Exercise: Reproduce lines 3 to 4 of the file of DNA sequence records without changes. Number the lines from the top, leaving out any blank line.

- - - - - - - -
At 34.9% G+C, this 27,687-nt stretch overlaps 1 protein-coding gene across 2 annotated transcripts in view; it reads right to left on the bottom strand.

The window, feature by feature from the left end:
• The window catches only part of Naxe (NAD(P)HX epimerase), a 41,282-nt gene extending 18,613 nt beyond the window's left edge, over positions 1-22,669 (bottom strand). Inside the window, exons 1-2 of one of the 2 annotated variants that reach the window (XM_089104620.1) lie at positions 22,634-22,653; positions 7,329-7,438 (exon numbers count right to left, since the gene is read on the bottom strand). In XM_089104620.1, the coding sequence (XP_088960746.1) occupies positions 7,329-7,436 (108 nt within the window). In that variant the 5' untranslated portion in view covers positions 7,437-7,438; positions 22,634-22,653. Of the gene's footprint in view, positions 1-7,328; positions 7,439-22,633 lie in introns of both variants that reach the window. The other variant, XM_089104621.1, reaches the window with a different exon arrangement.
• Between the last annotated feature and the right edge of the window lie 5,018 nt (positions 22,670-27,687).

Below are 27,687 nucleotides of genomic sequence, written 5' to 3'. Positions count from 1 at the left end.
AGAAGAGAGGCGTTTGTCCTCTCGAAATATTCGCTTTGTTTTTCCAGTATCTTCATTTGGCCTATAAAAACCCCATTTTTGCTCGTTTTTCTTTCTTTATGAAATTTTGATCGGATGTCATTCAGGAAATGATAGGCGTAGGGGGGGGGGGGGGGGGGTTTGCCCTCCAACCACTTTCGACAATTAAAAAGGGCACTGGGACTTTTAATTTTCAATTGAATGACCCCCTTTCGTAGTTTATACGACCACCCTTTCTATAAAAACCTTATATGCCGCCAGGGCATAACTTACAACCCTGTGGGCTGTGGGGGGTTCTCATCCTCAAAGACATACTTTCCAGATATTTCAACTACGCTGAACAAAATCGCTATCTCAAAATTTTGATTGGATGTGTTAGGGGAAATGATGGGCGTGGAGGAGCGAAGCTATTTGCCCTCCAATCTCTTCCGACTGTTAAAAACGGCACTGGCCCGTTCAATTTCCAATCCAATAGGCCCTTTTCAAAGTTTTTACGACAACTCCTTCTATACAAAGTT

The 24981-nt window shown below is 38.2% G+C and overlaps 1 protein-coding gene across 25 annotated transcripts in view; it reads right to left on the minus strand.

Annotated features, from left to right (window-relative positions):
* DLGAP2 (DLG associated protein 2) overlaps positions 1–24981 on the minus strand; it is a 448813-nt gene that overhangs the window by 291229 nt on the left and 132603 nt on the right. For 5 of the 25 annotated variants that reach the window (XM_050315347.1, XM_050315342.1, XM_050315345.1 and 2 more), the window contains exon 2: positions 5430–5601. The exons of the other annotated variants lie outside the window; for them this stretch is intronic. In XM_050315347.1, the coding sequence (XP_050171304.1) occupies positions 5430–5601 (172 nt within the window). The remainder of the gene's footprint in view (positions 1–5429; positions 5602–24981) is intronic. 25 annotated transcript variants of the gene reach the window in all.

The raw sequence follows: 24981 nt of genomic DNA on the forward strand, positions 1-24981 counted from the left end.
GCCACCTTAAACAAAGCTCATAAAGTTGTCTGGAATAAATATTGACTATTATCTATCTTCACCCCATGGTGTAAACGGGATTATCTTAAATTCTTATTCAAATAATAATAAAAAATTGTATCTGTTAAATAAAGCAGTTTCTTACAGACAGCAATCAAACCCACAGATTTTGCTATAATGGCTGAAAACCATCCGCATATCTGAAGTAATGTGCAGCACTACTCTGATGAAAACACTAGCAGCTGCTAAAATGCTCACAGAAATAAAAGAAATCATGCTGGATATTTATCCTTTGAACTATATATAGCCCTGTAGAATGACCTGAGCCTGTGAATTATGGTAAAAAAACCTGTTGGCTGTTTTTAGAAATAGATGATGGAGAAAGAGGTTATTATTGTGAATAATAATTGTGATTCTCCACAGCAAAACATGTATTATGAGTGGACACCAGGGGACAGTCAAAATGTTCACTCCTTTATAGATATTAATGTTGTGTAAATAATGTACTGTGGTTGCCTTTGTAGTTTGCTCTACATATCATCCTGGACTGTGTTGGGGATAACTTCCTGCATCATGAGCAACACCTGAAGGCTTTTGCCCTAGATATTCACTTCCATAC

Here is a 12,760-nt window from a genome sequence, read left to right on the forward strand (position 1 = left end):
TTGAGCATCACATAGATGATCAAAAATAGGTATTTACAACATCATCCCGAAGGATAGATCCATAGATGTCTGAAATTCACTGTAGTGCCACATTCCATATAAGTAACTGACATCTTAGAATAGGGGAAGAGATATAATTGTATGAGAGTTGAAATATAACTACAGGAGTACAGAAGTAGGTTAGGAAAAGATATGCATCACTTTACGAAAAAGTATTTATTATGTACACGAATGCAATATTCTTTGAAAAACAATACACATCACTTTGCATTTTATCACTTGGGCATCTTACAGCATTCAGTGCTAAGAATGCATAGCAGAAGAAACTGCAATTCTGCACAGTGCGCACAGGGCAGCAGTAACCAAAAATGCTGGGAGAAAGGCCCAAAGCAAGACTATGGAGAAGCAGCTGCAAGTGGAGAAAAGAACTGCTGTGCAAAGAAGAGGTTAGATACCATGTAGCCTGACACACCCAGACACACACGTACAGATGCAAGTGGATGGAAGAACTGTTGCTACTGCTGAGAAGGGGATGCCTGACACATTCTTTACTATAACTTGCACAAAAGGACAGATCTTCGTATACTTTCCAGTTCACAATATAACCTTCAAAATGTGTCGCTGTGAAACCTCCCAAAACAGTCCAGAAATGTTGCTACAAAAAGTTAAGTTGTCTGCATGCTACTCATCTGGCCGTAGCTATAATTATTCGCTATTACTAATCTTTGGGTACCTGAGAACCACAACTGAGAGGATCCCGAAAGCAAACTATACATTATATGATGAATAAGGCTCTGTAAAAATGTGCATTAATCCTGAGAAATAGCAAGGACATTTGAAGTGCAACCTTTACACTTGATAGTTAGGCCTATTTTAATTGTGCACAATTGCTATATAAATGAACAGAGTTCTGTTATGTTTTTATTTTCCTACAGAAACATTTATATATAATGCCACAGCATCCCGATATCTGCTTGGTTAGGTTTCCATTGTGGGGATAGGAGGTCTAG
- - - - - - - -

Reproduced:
• The window catches only part of Naxe (NAD(P)HX epimerase), a 41,282-nt gene extending 18,613 nt beyond the window's left edge, over positions 1-22,669 (bottom strand). Inside the window, exons 1-2 of one of the 2 annotated variants that reach the window (XM_089104620.1) lie at positions 22,634-22,653; positions 7,329-7,438 (exon numbers count right to left, since the gene is read on the bottom strand). In XM_089104620.1, the coding sequence (XP_088960746.1) occupies positions 7,329-7,436 (108 nt within the window). In that variant the 5' untranslated portion in view covers positions 7,437-7,438; positions 22,634-22,653. Of the gene's footprint in view, positions 1-7,328; positions 7,439-22,633 lie in introns of both variants that reach the window. The other variant, XM_089104621.1, reaches the window with a different exon arrangement.
• Between the last annotated feature and the right edge of the window lie 5,018 nt (positions 22,670-27,687).